It all started in the winter after the 1919 season when Red Sox owner Harry Frazee sold the rights Babe Ruth to the Yankees for $100,000, which translates to north of a billion dollars with inflation over the last almost 100 years. From that date, technically back to the fall of 1918, the Red Sox did not win a World Series for the rest of the century. Then in the fall 2001, Larry Lucchino, the president and CEO, hired Epstein, whom he had worked for with the Padres organization as the director in player development. At the end of the 2002 season, Epstein was promoted to GM.

Initially, Epstein made some key free agent signings in Kevin Millar and Curt Schilling, but then he made a move that shocked Sox Nation. On July 31, 2004, shortstop Nomar Garciaparra was traded to the Cubs in a four-team deal that brought back Orlando Cabrera from Montreal and Doug Mientkiewicz from Minnesota. But Epstein had his pieces in place for a serious run through October, as they won the Wild Card with a 98-64 record, 3 games behind the Yankees in the AL East.

In the ALDS, the Sox made quick work of the Anaheim Angels, sweeping them in 3 games. Then, the magic started happening. Against the Yankees in the ALCS, Boston lost the first three games 10-7, 3-1, and 19-8, falling into a seemingly insurmountable 3-0 deficit. Game 4 at Fenway went 12 innings, with the Sox winning 6-4 thanks to a David Ortiz walk-off home run off of Paul Quantrill. Ortiz would be the hero against the next night in the Bronx, as a single to center field in the bottom of the 14th scored Johnny Damon. The Sox won 5-4. Boston game out flying in Game 7, scoring two runs off Kevin Brown in the top of the 1st, and hitting a grand slam in the next inning. The Sox did the impossible, winning the game 10-3 and moved to the World Series for the first time since 1986.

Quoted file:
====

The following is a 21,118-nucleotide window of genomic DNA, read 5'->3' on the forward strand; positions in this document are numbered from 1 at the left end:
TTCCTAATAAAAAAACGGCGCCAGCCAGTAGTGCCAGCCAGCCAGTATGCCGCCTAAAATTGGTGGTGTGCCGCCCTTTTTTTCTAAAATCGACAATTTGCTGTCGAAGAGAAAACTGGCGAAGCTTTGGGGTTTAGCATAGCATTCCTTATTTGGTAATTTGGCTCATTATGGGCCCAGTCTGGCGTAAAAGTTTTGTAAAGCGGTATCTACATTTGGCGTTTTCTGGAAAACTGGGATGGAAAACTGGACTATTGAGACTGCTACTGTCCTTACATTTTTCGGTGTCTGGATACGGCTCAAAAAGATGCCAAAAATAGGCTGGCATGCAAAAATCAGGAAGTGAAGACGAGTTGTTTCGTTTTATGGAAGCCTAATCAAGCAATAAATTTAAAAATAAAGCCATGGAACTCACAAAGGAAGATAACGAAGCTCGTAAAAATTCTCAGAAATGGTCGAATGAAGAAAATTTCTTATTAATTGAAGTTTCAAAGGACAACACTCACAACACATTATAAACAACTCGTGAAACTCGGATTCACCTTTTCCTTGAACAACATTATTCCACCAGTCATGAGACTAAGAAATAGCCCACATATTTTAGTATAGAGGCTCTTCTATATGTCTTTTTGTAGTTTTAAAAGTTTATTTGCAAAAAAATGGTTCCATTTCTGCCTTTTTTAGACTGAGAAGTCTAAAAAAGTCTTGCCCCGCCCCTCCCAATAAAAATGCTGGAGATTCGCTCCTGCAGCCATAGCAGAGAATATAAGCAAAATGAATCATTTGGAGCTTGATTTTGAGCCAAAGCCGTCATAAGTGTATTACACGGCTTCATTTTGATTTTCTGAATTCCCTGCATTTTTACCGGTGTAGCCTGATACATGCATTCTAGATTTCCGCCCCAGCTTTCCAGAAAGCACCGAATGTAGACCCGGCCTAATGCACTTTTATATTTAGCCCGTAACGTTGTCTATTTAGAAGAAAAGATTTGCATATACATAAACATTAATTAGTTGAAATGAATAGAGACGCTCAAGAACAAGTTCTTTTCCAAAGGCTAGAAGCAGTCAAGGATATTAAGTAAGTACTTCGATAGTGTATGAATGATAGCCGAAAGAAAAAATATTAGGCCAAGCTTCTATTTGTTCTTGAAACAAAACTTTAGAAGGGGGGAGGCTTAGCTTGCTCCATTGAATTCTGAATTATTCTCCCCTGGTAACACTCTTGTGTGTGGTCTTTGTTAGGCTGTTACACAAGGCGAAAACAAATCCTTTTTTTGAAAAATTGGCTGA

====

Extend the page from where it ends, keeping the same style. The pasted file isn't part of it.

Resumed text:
Boston would meet the St. Louis Cardinals in the World Series, sweeping them in four games to win their first championship in 86 years and, with it, killing the Curse of the Bambino forever. Theo Epstein instantly became a hero in New England, as the man who brought an end to almost nine decades without a championship.  The Sox would be back in the World Series again 3 years later, where the swept the Colorado Rockies in four games, and in 2013, again beating the Cardinals 4-2, a team still with Epstein’s fingerprints on it.


Then we have the story of the North Siders, the Chicago Cubbies. After winning back to back titles in 1907 and 1908, the Cubs would be dormant for an entire century. The won several more pennants, including 1918, where they lost to the Red Sox in the World Series, until 1945. Legend has it the night of October 6th, local tavern owner William Sianis brought his pet goat into Wrigley Stadium with him. He was soon asked to leave, as other fans complained about the smell of the animal. It is absolutely amazing to me that in a time when men wore suits to baseball games, this moron thought it was okay to take his fucking goat with him, but I digress.